Permaculture uses natural ecosystems as a model for growing food. It is not an exact science, nor has a ‘right way to do it’. You can make it as simple or sophisticated as you like. It refers to the living knowledge and a set of principles applied to local circumstances, understanding the interactions between plants, animals, insects, microbes and organisms. The trick in permaculture is to design around what is available and apply ‘methods’ in such a way that you work with nature rather than against it. The trick is: have nature do the work! One of the key elements is creating a rich and healthy soil for plants to grow on. This reminds me of what Josine Cardon from their splendid urban permaculture garden in Belgium told me: “Women got involved in gardening as soon as they discovered that digging was not desirable”.
Multifunctional reed fences
During the experience we learned to make a fence of reed. This versatile plant was largely available on the land. It really is multifunctional. We made fences around the food gardens. Firstly, it protects the crops and young trees from the strong wind from the Atlantic Ocean and it avoids that they are covered under the sand carried with the wind. Secondly, it keeps unwanted animals out from the gardens.
Thirdly, the way we constructed these fences was to keep other animals within the fence so they cannot escape. In permaculture animals have a useful role to play in gardening. At a first stage a horse and chicken are brought in to work the soil. The horse then eats the green leaves from the reed, as it easily grows again. So, no maintenance on the fence and free food for the horse!
Furthermore, the animals leave manure which enriches the soil. Then at a later stage, pigs will ‘work’ the soil within this fence before the actual planting and sowing will start. At a later stage when the crops are growing, chicken can also be kept there for eating snails, etc. without running of.
Amandine taught us all the tricks. We learned how to harvest the reed – a ‘simple’ movement with the hands is enough to break it near the root. It is easy when you know how to do it! Then dig a ditch, place some strong reed poles and horizontal support and then start filling the ditch with reed that is cut at the length you want. First place the big ones and then fill the gaps with each time smaller once, until you get a nice dense fence.
Construction of dry toilet
Another large project was the construction of a dry toilet and shower facility. This was built with local woods and stones. Old building techniques, such as wooden joints were used. Afonso and Luis taught us many tricks on doing this and also how to work with equipment.
For instance: sharpening tools, making the joints, polishing the wood, preparing the cement with the right mix of sorts of lime and sand (depending on the flexibility needed in a wall and its place in the building), as well as how to choose the right natural stones and rocks and place them properly.
This meant a good notion of how to place them firmly without wriggling, and how to fill the holes in between the rocks with cement and finish it with a wet sponge, but also not too wet.
And as Luis reiterated, to prepare the place you work on before starting the work and clean all the equipment afterwards. I can tell you, you don’t want to use a cement mill the next day that has not been cleaned properly!
The learning curve
This permaculture journey at Quinta do Luzio made me realise again how important these experiences of living, creating and working together are for all of us. Besides the enormous knowledge you gather by putting it into practice through working on the land, construction works, cooking, etc. it is a perfect way to get to know the other, as you live so closely together.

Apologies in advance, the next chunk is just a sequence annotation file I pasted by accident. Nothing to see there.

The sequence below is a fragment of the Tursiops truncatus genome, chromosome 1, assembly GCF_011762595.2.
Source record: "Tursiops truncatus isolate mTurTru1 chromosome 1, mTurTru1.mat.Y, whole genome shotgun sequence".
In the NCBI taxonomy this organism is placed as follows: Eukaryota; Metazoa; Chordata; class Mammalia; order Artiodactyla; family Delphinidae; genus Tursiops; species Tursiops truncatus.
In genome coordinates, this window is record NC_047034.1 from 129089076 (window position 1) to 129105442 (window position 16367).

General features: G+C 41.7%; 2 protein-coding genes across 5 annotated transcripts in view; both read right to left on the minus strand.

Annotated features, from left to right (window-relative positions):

In this ‘micro-climate’ you learn very fast about people’s biorhythms, who is a morning or evening person, the need of each person for comfort, cleanliness and convenience, how people react to self-organisation, who comes up with fun things, likes sharing, who avoids doing tasks, such as cleaning (or doesn’t see the need for it!), who takes initiative, who is skillful with tools and equipment, etc. It is also interesting to see how fast a sense of common and togetherness emerges in such a short time.
Food was central – you learn about a person’s eating (and smoking!) habits. By the way, I am surprised by the large number of smokers on the ecoprojects visited so far! We had interesting discussions regarding health effects of food, the influence of our education and the psychological needs behind our eating, smoking and drinking habits. For some, the fact that we ate so healthy (local and organic, the project is not yet self-sufficient) and all meals were prepared by ourselves was a discovery, or even a confrontation. Particularly those who are used to supermarket products and prepared meals. Changing food habits and with that a life style is a process in itself!
A permaculture experience on such a project is a steeper learning curve than any degree. The know-how, and the people of Quinta do Luzio had a lot of that, is immediately put into practice and involves all aspects of real life. It relates to the way we live together, we respect the earth and use its resources responsibly, the way we plan and design our living environment wisely, treat others with respect, and take on responsibility for our own actions.
But most of all, this permaculture experience was fun! Connecting to people from different walks of life and using our body (I felt all my abdominal muscles again making the reed fence!), mind and heart.
Rede Convergir is a website with a user-friendly map where you can find interesting ecological and transition town initiatives all over Portugal, complete with descriptions and contact details (in Portuguese).
A video with Bill Mollison on permaculture.
David Holmgren with the 12 principles of permaculture.
The 100 best titles on permaculture & homesteading books.